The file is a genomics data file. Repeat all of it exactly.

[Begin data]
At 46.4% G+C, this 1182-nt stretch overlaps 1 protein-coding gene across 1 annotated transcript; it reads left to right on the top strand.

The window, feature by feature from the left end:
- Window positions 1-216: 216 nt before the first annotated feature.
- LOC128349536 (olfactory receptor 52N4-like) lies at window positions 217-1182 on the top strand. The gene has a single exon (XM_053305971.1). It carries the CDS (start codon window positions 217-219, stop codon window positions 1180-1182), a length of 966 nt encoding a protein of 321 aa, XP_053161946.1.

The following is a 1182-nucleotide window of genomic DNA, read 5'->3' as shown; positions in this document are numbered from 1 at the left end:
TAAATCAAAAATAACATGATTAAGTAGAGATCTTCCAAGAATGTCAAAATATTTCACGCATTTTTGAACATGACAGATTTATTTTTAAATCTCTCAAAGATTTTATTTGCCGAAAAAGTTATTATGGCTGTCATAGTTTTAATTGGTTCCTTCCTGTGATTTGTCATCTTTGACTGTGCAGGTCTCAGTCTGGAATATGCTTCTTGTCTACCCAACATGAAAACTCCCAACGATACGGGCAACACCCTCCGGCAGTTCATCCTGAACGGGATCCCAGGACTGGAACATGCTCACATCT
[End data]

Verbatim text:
At 46.4% G+C, this 1182-nt stretch overlaps 1 protein-coding gene across 1 annotated transcript; it reads left to right on the top strand.

The window, feature by feature from the left end:
- Window positions 1-216: 216 nt before the first annotated feature.
- LOC128349536 (olfactory receptor 52N4-like) lies at window positions 217-1182 on the top strand. The gene has a single exon (XM_053305971.1). It carries the CDS (start codon window positions 217-219, stop codon window positions 1180-1182), a length of 966 nt encoding a protein of 321 aa, XP_053161946.1.

The following is a 1182-nucleotide window of genomic DNA, read 5'->3' as shown; positions in this document are numbered from 1 at the left end:
TAAATCAAAAATAACATGATTAAGTAGAGATCTTCCAAGAATGTCAAAATATTTCACGCATTTTTGAACATGACAGATTTATTTTTAAATCTCTCAAAGATTTTATTTGCCGAAAAAGTTATTATGGCTGTCATAGTTTTAATTGGTTCCTTCCTGTGATTTGTCATCTTTGACTGTGCAGGTCTCAGTCTGGAATATGCTTCTTGTCTACCCAACATGAAAACTCCCAACGATACGGGCAACACCCTCCGGCAGTTCATCCTGAACGGGATCCCAGGACTGGAACATGCTCACATCT